The Crime Victim Center has been providing service and support to those victims and significant others involved in sexual assault in Erie County for the past 50 years. Below, Crime Victim Center Executive Director Paul Lukach holds the Center’s milestone anniversary plaque with staff members in Erie.

CVC’s Prevention Education team are the individuals responsible for informing children and adults in the community about age-appropriate topics that prevent perpetration and victimization. In 2022, Prevention Education delivered more than 450 presentations to more than 9,000 participants and provide educational resources at almost 100 community events.

“We take pride in being the only comprehensive victim service center in the area, having the ability to work with victims of all crimes through their trauma processes,” Lukach adds.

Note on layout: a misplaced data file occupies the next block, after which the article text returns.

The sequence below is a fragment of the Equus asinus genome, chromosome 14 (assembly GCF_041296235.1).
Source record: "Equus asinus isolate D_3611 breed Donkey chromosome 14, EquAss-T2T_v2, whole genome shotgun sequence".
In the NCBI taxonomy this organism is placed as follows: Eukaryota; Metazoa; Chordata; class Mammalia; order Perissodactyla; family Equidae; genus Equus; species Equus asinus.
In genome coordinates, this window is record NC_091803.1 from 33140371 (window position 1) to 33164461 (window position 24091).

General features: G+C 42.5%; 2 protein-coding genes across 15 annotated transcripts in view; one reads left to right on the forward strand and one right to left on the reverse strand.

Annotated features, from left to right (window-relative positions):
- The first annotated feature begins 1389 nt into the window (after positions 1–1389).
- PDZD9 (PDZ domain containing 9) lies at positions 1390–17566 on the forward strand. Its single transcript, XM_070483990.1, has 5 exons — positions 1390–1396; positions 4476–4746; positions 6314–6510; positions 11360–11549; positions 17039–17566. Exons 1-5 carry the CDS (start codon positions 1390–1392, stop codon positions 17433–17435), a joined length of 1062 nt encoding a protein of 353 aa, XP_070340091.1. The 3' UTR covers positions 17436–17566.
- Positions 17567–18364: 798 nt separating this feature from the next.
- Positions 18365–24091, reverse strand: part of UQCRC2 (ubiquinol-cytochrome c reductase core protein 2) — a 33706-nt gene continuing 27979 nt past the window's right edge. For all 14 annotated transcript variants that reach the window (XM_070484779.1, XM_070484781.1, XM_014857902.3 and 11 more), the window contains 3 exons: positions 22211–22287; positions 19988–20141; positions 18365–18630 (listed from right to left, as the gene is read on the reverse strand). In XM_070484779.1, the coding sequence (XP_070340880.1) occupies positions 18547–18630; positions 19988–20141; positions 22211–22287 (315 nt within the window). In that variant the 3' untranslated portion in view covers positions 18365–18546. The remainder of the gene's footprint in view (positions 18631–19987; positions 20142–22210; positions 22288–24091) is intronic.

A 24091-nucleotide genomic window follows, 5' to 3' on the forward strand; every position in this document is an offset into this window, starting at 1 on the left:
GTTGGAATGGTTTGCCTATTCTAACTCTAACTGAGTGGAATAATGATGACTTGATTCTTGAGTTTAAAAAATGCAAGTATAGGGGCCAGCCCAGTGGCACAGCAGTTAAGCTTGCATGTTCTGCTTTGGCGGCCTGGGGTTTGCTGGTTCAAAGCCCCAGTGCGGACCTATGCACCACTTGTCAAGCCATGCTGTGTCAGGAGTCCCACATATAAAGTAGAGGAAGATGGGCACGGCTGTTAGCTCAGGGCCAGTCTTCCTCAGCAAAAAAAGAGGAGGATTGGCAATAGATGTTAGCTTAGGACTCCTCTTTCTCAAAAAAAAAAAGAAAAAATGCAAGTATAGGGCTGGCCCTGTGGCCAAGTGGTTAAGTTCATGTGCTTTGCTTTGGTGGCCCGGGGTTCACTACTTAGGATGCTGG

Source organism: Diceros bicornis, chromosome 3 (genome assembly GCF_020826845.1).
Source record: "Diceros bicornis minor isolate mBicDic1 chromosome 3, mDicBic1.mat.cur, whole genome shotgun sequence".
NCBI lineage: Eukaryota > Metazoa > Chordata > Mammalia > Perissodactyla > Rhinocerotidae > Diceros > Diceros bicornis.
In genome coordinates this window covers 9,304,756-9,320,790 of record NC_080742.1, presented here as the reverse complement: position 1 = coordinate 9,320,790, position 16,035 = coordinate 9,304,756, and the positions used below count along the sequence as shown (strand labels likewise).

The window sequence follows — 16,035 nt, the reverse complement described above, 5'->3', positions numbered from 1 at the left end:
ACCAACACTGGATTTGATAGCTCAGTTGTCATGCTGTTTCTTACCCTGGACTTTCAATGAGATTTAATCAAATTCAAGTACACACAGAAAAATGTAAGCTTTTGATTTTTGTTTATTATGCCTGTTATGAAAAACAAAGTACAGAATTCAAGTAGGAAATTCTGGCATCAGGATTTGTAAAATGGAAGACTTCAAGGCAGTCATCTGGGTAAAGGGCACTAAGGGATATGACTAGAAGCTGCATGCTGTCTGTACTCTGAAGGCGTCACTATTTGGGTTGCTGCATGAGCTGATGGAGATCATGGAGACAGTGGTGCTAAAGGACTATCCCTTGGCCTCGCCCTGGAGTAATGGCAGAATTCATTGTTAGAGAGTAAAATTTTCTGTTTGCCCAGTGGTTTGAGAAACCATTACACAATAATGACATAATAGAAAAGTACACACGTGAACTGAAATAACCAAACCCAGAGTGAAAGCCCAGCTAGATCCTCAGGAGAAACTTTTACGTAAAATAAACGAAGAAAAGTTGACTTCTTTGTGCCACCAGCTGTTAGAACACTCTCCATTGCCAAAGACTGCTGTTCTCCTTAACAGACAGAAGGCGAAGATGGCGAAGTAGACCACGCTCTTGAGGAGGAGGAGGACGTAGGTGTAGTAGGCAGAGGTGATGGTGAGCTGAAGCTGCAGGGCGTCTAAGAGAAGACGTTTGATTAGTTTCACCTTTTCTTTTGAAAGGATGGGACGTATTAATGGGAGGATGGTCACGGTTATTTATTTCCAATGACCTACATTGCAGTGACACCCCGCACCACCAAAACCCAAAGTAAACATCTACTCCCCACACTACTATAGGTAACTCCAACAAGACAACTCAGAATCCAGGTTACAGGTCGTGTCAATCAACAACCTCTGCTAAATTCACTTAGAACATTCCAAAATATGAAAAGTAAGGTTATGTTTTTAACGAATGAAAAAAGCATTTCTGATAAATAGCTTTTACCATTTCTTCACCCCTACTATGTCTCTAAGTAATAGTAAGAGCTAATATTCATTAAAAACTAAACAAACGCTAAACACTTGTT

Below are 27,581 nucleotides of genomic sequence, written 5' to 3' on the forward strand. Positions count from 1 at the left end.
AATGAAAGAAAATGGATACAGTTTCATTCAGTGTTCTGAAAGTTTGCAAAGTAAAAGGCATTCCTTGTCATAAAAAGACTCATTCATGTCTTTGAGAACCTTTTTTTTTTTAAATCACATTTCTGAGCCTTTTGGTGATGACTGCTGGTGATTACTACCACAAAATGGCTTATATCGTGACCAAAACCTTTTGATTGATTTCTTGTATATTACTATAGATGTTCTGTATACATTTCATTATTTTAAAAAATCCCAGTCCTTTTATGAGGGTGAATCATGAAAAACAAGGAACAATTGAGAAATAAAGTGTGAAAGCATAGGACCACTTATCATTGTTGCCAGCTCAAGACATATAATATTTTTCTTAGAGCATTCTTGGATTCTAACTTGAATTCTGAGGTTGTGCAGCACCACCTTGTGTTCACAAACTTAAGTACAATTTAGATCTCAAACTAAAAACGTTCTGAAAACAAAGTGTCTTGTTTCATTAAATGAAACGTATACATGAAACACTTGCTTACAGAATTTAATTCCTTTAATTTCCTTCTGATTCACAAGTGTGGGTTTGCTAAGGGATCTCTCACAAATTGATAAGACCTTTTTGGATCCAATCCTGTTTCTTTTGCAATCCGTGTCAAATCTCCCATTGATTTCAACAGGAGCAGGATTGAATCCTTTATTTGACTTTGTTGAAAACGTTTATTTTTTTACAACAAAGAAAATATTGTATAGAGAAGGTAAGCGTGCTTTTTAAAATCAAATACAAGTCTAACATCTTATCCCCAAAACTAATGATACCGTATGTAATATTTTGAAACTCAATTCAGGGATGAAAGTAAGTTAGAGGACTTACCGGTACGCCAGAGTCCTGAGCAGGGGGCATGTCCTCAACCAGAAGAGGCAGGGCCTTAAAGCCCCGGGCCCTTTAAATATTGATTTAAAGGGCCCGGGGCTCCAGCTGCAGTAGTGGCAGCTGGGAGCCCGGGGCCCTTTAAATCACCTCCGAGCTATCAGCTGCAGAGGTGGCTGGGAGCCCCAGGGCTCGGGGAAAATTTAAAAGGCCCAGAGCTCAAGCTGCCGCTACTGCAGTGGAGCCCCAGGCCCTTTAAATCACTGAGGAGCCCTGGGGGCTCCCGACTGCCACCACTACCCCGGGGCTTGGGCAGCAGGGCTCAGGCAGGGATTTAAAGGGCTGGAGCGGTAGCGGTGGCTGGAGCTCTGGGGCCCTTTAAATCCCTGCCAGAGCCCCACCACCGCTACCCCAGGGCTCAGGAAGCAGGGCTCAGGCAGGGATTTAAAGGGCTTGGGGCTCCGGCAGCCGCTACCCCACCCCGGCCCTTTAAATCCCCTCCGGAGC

Community Health Net (CHN) is another nonprofit resource helping to make a difference through service, starting out as a small medical and dental clinic in Erie in 1985. Today, as the Lake Erie region’s largest Federally Qualified Health Center, Community Health Net provides high-quality medical, dental, vision, pharmacy, behavioral health, and other health-related services, to the community, regardless of a person’s ability to pay.

“At Community Health Net, our culture and mission are deeply rooted in community service. We understand that a thriving community relies on quality and consistent health-care services,” says CHN Chief Executive Officer Craig Ulmer. “Our commitment to service is driven by the belief that quality health-care should be accessible to all people and empowers individuals, fosters economic growth, and nurtures the overall well-being of our community.”